In those months (summer 1908) Wilbur Wright had been invited to visit France and had been demonstrating the potentialities of his marvelous "Flyer" which could carry out extended flights with a duration of thirty to sixty minutes, while the French airplanes manufactured by Blériot, Voisin and Farman could only stay in the air for a few minutes. The Italian Aeroclub, acting in coordination with the Italian army's "Brigata Specialisti" headed by major Maurizio Moris, invited Wilbur Wright to Rome and offered to purchase one of his airplanes. Wilbur Wright was asked to train one or two Italian pilots on the fields of Centocelle (Rome's future airport). Mario Calderara was selected as the first trainee, because he was the only person in Italy with the required references.

    Wilbur Wright came to Rome in June 1909 and, after having carried many VIPs as passengers on his machine, gave a few lessons to Mario Calderara and, in the last days, to army lieutenant Umberto Savoja, of the corps of engineers. Wilbur Wright left for the United States on May first, stating that Mario Calderara was in a position to fly alone and to teach flying to lieut. Savoja. After his departure, Mario Calderara made many prolonged flights without any problems, but on a windy day, on May 6th, his airplane crashed and he was seriously wounded (concussion of the brain). After recovering in the hospital, he managed to repair the Wright airplane with the assistance of Umberto Savoja, who was a very good engineer, and after a month and a half (July l909) he resumed the flights in Centocelle.

    In September 1909, the Aeroclub of Italy called for an international air rally in Brescia (a similar rally had taken place in Reims, France, in July). Calderara was allowed to participate in this competition, which would be attended by King Victor Emanuel in person. Three weeks before the rally, a violent tornado destroyed the canvas hangars built on the Brescia airport for the participants, and the Wright flyer, which had been already rebuilt in Rome, was damaged beyond repair. The two officers (Calderara and Savoja) managed to rebuild the biplane in 9 days, using second quality wood and canvas, in time for the rally.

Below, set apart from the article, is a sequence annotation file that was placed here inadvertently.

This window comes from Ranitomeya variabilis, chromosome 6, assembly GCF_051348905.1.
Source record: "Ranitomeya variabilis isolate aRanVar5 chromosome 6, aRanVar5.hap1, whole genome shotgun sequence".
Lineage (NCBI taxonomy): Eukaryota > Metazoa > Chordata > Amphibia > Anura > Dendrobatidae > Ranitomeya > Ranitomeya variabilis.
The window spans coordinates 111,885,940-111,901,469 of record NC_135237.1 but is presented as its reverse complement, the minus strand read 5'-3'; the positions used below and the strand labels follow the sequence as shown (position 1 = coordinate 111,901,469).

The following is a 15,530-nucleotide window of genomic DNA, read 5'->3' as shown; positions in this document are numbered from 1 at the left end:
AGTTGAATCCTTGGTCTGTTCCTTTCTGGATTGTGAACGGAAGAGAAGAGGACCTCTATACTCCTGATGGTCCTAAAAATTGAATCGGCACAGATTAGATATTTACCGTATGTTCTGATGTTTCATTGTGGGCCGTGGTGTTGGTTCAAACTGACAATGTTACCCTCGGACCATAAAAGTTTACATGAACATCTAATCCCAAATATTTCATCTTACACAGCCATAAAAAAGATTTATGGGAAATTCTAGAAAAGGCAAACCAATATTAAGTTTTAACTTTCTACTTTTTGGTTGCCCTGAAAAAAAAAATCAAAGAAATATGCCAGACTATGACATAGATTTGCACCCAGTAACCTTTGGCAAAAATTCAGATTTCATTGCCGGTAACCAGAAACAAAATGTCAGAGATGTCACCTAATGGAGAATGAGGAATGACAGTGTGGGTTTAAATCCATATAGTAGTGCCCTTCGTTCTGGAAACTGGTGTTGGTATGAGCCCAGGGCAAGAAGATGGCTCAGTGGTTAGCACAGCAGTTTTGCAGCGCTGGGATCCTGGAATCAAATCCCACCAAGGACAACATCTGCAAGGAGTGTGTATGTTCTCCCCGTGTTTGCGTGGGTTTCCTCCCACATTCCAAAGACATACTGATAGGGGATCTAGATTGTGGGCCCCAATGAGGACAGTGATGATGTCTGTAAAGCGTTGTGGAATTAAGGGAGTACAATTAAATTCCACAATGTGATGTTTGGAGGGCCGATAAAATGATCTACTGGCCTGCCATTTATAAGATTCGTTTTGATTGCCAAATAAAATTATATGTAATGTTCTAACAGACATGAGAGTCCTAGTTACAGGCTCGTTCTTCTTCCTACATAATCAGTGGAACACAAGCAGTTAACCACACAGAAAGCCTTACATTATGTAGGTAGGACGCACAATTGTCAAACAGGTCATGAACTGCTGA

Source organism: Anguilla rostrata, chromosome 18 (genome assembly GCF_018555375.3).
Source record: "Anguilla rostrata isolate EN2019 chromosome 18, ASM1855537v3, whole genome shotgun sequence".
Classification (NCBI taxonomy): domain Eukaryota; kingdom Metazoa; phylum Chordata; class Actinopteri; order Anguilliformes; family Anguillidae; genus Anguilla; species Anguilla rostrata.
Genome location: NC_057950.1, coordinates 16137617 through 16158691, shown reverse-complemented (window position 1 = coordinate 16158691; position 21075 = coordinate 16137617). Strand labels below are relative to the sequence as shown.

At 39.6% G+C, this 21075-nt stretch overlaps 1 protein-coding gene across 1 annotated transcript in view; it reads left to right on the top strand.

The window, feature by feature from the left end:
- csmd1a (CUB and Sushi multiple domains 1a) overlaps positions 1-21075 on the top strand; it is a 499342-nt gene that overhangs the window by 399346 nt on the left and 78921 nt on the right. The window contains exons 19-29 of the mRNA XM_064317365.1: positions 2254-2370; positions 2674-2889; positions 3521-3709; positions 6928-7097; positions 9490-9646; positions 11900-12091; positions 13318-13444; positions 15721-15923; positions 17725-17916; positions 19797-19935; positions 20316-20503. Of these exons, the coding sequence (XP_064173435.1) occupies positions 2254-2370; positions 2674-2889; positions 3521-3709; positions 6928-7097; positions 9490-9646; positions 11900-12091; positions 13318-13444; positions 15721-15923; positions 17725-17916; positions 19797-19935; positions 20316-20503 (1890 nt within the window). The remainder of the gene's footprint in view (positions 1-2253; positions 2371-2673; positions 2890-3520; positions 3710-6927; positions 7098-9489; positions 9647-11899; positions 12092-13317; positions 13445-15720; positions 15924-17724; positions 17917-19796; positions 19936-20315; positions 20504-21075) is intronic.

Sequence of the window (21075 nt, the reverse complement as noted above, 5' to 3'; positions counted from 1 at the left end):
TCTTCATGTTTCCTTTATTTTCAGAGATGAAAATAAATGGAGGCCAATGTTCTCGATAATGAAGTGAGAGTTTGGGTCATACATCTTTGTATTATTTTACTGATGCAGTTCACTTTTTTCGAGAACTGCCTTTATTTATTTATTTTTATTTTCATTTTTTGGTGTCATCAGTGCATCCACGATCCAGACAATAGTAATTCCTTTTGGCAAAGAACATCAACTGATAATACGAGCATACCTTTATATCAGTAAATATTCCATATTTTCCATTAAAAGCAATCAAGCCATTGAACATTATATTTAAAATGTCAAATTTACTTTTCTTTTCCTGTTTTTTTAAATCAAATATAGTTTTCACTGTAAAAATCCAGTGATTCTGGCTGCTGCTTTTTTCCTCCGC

After mounting a new Italian motor, a "Rebus", on the flying machine, Mario Calderara competed in all prescribed tests and won five out of eight prizes, which were being offered. The other Italian pilots who attempted to participate did not manage to lift their machines in the air, except Anzani on a French airplane, which crashed beyond repair. The other pilots who flew successfully were the American Glenn Curtiss and the French Henry Rougier. The Brescia rally was a triumph for Calderara, who became a national hero overnight as the only Italian who could fly. He was awarded Flying License n.1 by the Italian Aeroclub.

    The famous Italian poet Gabriele d' Annunzio was interested in human flight and had come to Brescia hoping to be carried on an airplane as a passenger. He made a first aborted flight of a few seconds with Glenn Curtiss and was disappointed; then asked Calderara, whom he had met in Centocelle, to carry him aloft. The latter accepted and took d'Annunzio on a ten minutes flight around the airport. D'Annunzio was elated and praised emphatically Calderara's skills. At the time the poet was writing a novel about human flight, which revived the myth of Dedalus and Icarus. He made the hero of his book Paolo Tarsis temperamentally similar to Mario Calderara seen as a hard tempered pilot with quick reflexes. Calderara's notoriety caused him to be subjected to repeated interviews by journalists, and his willingness to explain his flying technique was not appreciated by his direct superior in rank, major Moris who believed this was not dignified on part of a career officer (This may have marked the beginning of a falling out between the two officers). During the next few months, Calderara underwent his exams for a graduate course in Livorno (which were required for his promotion to Lieutenant) and was promoted with low grades because his flying had diverted him from his naval activities, and this damaged his career. Major Moris had accepted to utilize, after fitting it with a motor, his little airplane, the Calderara Goupy biplane (which arrived from France without motor) for training Italian pilots. But in the fall of 1910, during Calderara' s absence the airplane, which had been stored in the Centocelle hangar was moved outside and left exposed to bad weather. Soon rain and wind damaged the airplane beyond repair and it had to be demolished. This was a source of terrible disappointment for Calderara, who shortly afterwards was assigned to the Ministry of the Navy and was not utilized anymore as an instructor for new pilots.